It appears that the Trump tax plan is attempting to solve a problem that simply doesn’t exist.

Most Americans recognize that questionable activities are going on in Washington and want their representatives to stop these obvious violations of good-government standards. Corruption that usually evolves from nepotism, conflicts of interest and self-dealing is again suspect — this time in Trump’s proposed tax plan. Until he discloses his own tax returns, it is completely irresponsible for this Congress to even consider a tax cut proposal advanced by this administration.

Multiple different press analyses suggest that the Trump family will enjoy a financial windfall of more than $1 billion if his tax cuts are enacted. Should this be attributed to nepotism? To conflicts of interest? Or, is this merely another result of self-dealing which seems to have become the acceptable norm since Nov. 8? It has been reported that the other billionaires in his cabinet will enjoy similar financial rewards. Tax relief should go to middle income earners, not to the wealthy. They need it. They need it for health care, housing, and college expenses for their children. How many young people could go to college or trade schools if the billions in tax relief went to them instead of to the Trump family and his cronies?

The Republican party has railed against deficit spending. The party expressed alarm at the size of the national debt during the entire eight years of the Obama administration. U.S. taxpayers must not fall for the exaggerated claim by the president that his tax cuts are going to lead to a growth in the GDP of 6 percent. That is not going to happen. Also, they should not be fooled by Gary Cohn’s or Steve Mnuchin’s statements that the $2 trillion to $3 trillion loss of revenue will be made up through growth in the economy. It will not. This loss in tax revenue will simply be added to the deficit that all Americans ought to be alarmed about.

These issues should be raised as part of any consideration for this massive tax cut advanced by this administration. If approved we will likely see another disastrous economic slide like we endured in 2008 and 2009.

 

 

Dave Ferrari, 73, is a lifelong Republican and a former statewide elected official, having served as the 17th Auditor for the State of Wyoming from 1990 to 1998. He was Wyoming Deputy State Auditor for 12 years and before that was Wyoming’s top budget official for Republican Gov. Stan Hathaway. He was also Director of Finance and Accounting for the Wyoming Department of Education. He was on the transition teams for three Wyoming governors, including Gov. Ed Herschler, Gov. Mike Sullivan, and Gov. Dave Freudenthal. Ferrari was a volunteer member of Gov. Freudenthal’s campaign staff, serving as Campaign Treasurer and as one of the candidate’s chief strategists. As a consultant from 1988 to 1990, the author directed a study of the reorganization of Wyoming’s government structure. Most of the study’s recommendations were implemented by the Legislature. He is the author of the non-fiction book, “Trumped Up and Dumbed Down in America,” which will be available on Amazon, Barnes & Noble, and Archway Publishing in late 2017.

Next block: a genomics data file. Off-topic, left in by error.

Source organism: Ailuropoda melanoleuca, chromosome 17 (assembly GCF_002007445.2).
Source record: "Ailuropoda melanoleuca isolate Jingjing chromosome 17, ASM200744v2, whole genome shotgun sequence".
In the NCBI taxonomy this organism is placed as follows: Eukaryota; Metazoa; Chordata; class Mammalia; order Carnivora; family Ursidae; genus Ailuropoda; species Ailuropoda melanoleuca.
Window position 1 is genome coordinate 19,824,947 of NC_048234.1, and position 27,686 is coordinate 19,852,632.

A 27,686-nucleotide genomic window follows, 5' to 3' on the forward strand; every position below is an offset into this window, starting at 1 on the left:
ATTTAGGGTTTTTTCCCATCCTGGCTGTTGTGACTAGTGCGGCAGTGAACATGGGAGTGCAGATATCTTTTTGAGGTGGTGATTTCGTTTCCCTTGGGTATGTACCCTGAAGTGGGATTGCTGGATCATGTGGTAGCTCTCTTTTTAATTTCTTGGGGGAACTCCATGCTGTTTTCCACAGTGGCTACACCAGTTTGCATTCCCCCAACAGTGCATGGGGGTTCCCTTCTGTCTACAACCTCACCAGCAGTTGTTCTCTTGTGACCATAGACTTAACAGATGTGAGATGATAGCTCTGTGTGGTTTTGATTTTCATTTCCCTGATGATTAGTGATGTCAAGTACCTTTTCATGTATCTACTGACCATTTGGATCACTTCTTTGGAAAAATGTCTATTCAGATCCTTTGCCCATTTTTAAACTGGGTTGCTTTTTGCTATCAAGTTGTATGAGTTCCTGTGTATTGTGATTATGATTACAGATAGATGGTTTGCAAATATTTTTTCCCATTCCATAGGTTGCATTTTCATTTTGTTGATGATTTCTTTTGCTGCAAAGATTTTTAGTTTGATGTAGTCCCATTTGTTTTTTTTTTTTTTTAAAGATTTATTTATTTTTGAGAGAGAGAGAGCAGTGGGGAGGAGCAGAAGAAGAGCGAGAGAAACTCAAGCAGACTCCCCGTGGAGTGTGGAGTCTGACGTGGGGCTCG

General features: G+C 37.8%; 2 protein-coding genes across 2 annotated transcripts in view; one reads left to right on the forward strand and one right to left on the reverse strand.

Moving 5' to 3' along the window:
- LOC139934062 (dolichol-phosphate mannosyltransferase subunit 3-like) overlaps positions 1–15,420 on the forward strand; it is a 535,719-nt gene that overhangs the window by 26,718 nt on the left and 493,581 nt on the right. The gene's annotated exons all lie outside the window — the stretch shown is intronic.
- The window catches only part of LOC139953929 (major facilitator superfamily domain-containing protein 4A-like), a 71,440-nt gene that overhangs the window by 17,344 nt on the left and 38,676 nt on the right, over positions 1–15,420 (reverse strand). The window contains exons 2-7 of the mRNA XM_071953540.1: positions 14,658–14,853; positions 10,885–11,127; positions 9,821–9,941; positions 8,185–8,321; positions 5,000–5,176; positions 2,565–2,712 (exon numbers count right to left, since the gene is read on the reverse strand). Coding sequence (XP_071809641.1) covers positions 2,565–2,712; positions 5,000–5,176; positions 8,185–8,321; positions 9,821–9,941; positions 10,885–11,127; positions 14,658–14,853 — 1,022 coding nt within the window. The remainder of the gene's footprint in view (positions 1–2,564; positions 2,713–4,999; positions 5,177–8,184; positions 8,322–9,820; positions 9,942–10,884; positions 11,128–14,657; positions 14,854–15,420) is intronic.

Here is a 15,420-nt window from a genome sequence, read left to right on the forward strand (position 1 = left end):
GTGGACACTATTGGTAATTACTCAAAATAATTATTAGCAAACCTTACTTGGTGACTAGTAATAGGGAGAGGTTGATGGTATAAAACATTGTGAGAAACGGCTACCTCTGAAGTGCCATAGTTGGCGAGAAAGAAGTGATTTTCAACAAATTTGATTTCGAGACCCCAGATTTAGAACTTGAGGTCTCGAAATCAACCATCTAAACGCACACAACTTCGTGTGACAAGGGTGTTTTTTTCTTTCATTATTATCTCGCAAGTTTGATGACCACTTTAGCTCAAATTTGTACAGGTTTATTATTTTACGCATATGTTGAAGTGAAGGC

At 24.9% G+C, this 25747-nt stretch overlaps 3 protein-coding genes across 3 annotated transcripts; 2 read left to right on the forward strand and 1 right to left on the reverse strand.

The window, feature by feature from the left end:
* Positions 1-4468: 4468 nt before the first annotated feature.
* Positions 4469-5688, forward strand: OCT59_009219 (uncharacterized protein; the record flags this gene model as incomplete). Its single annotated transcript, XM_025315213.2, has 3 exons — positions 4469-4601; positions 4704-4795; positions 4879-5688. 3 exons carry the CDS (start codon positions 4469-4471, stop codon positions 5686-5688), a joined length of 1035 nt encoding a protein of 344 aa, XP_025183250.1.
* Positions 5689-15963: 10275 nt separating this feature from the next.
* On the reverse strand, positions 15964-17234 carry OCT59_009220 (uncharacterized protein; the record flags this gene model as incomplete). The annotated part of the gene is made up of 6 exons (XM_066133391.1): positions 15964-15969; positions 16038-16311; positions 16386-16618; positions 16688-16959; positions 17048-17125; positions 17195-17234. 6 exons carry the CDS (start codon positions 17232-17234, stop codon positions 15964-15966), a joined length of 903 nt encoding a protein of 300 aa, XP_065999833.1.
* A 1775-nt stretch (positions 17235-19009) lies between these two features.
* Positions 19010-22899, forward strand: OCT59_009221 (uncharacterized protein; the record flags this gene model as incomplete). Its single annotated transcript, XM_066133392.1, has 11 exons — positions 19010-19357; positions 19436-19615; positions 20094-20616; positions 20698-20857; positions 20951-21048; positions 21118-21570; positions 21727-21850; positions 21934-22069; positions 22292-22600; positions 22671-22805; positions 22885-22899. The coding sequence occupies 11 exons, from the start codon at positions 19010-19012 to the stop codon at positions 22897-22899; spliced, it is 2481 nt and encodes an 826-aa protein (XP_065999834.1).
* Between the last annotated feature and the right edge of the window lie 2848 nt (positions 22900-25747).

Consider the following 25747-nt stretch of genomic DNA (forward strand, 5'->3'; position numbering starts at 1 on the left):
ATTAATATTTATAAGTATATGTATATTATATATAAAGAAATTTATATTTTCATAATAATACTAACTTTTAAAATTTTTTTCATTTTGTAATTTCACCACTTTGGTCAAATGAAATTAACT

[i] Martin Feldstein and Douglas W. Elmendorf, “Budget Deficits, Tax Incentives and Inflation: A Surprising Lesson From The 1983-84 Recovery,” Tax Policy and the Economy, Volume 3, 1989.

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10 Responses to Nepotism, conflicts and self-dealing: Trump’s tax plan

  1. Travis Samulski November 11, 2017 at 4:52 am #

    Barasso will follow Trump off a cliff. Common sense budgeting doesn’t exist with our federal government. Thanks Dave. But this will fall on deaf ears with the Wyoming Congressional delegation.

    Pinedale, Wyoming

  2. Karen Sloan November 2, 2017 at 9:44 am #

    Thank you, Dave Ferrari, for reminding us…

    Casper, Wyoming